Here at North Seattle College, there are many ways to get involved with the campus community. For example, any student can join a club or start their own. I have heard several students express their great club ideas, but they are not sure how to get clubs started. The process for creating a club is much simpler than most students think. On August 6th, I sat down with Megan Davies, the 2018-2019 Club Council coordinator, to clarify this process and reveal the positive outcomes of participating in club activities.
Afsara: How many clubs are there currently?
Megan: There are no clubs during the summer, but the last academic year ended with about 38 clubs.
Afsara: Where can students find information for club meeting times?
Megan: On the Student Leadership website, there is a page for clubs, which has a table including information for club names, club emails, club leaders, meeting times, and locations. Physically, there is also the student clubs board in the Student Leadership office with club meeting times listed. At any point, you can also ask one of the Club Council members in the office for a roster of student clubs.
Afsara: What is the process for joining an existing club?
Megan: If you want to be a club member, all you have to do is show up to a meeting. Certain clubs keep track of their members with a sign in sheet for every single meeting, but some are more relaxed. For example, the Gaming Club has a lot more drop in students who come in for one or two meetings, depending on the games they’re playing. Since all clubs are open to any student at North Seattle College, you can just walk in to any club.
Afsara: What is the process for starting a new club?
Megan: We now have dual online and in person forms. The club activation form is on the Student Leadership website and in the Student Leadership office. It is one sheet, front and back, and asks for things such as the club’s purpose and goals. It also asks for basic information such as your name, the advisor’s name, your email, and what you want the club’s public email to be. Some people choose to make their personal email public, but others create a public email. Another requirement is getting 10 signatures from students in support of the club. A lot of people think that the 10 signatures have to be by people that want to join the club, but they actually just need to be people who are in support of forming the club on campus. For example, if you’re signing in support of an “I Hate Plants” club, you don’t have to hate plants! You can just be curious about where they’re coming from.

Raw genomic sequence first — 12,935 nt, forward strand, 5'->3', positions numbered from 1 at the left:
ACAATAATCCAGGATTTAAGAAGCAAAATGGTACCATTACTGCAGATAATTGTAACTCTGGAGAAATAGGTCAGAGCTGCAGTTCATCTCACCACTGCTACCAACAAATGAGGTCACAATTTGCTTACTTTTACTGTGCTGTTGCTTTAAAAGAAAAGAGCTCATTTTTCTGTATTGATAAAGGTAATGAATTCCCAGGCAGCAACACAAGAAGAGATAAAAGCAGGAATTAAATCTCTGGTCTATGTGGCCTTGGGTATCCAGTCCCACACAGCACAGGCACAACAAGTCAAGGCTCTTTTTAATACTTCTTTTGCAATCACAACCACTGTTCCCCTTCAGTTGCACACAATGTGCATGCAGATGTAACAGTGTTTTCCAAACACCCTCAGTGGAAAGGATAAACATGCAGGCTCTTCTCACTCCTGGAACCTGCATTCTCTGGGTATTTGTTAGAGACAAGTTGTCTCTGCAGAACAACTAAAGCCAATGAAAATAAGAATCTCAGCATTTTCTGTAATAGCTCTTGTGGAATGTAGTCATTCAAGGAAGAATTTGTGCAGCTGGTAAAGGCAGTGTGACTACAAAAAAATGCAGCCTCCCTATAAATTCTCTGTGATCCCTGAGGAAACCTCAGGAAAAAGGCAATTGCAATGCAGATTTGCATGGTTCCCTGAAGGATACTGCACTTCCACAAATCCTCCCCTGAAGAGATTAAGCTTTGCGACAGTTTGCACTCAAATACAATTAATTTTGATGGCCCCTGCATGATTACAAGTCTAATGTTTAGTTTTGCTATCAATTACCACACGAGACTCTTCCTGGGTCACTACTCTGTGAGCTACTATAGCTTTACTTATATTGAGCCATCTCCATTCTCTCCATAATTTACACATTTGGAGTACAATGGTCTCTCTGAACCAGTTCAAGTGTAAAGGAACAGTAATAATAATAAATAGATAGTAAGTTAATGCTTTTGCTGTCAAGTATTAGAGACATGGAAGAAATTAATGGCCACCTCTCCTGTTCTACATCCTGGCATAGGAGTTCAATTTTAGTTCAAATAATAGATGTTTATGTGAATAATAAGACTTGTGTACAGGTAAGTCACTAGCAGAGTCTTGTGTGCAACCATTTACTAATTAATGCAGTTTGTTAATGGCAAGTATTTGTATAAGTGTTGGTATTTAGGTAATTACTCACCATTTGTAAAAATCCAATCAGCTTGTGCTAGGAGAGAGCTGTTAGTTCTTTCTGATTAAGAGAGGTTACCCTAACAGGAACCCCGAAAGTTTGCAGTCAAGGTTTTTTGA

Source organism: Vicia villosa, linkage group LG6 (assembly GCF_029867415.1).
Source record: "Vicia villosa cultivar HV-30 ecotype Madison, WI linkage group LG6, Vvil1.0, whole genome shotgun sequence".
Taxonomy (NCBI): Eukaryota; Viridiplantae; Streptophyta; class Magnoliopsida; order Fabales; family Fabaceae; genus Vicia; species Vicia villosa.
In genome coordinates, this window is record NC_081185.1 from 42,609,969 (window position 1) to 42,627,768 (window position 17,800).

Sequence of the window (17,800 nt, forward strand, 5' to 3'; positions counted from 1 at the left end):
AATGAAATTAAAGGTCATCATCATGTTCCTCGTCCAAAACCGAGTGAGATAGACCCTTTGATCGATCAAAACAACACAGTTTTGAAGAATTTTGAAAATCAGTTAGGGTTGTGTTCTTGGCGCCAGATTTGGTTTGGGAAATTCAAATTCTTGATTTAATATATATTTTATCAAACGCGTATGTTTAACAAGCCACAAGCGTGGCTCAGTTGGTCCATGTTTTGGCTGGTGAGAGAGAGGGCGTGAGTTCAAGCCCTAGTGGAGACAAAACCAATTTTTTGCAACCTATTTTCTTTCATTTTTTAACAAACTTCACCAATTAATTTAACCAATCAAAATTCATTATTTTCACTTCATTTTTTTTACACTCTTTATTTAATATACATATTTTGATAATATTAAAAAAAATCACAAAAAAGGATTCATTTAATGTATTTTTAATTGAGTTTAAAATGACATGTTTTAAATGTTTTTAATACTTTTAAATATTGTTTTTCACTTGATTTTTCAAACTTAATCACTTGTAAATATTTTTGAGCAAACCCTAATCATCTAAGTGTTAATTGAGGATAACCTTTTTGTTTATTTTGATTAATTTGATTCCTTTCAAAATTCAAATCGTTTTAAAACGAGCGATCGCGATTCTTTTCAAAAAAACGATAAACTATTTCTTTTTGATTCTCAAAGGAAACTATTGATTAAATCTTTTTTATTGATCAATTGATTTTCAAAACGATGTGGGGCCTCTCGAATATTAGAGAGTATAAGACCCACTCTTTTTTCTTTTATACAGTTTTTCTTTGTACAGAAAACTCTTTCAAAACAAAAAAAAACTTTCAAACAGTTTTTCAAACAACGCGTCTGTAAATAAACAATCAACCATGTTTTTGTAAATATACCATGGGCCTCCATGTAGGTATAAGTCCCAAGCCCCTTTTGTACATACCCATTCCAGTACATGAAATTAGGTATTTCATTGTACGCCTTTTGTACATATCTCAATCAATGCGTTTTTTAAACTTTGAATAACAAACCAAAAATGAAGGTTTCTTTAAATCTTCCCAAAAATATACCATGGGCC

Afsara: What is an example of a past club event that was successful?
Megan: The Robotics club has had a lot of really cool, successful events. They have had Skype interviews with NASA engineers and the people in the control room for rocket takeoffs. They have done rocket workshops where they have gotten people their level one certifications. I also know that movie nights are always a hit. LGBTQ+ had a successful movie night showing Love, Simon and the Chemistry club has also had a good movie night turnout.
Afsara: What in particular about those events do you think made them so successful?
Megan: For movies, I think that it’s really easy for people to come to a movie night because you don’t have to put yourself out there as much. It’s not like you have to introduce yourself and talk to all of the members. You’re just sitting with a group of people who also want to enjoy the movie, so it’s a really easy way to get out there without too much social interaction. Since the rocketry program here is so good, I think that if people are even just a little bit interested, they are are more inclined to go to it because of their past success. They also have own little private shop area.
Afsara: Those events seem like a great way to meet more people.
Megan: Yes, exactly. I always recommend them.
Afsara: Can you recall a time when a specific club made a positive impact on campus?
Megan: What comes to mind the most is Spring Fair 2018 when the Student Leadership Events Board ran out of their budget. Each club has a budget of $500 per year so we then turned to the clubs and asked, “Do you want to sponsor some things at this event?” The Flat Earth club sponsored the bouncy house, if I recall correctly, and another sponsored the snowcones. I believe LGBTQ+ donated the remainder of their budget as well. Any club that didn’t use their budget sponsored these cool activities and made them possible.
Afsara: Can you think of any other information about clubs that would be good to know?
Megan: I think that it’s just really hard getting into the world of clubs if you’re not socially inclined. Before joining Student Leadership, I never would have put myself out there to join a club. After working with clubs and seeing how beneficial they are and how much of a community they’ve become with people who started off as strangers, I know how impactful they can be.
2018-2019 Student Cabinet Coordinator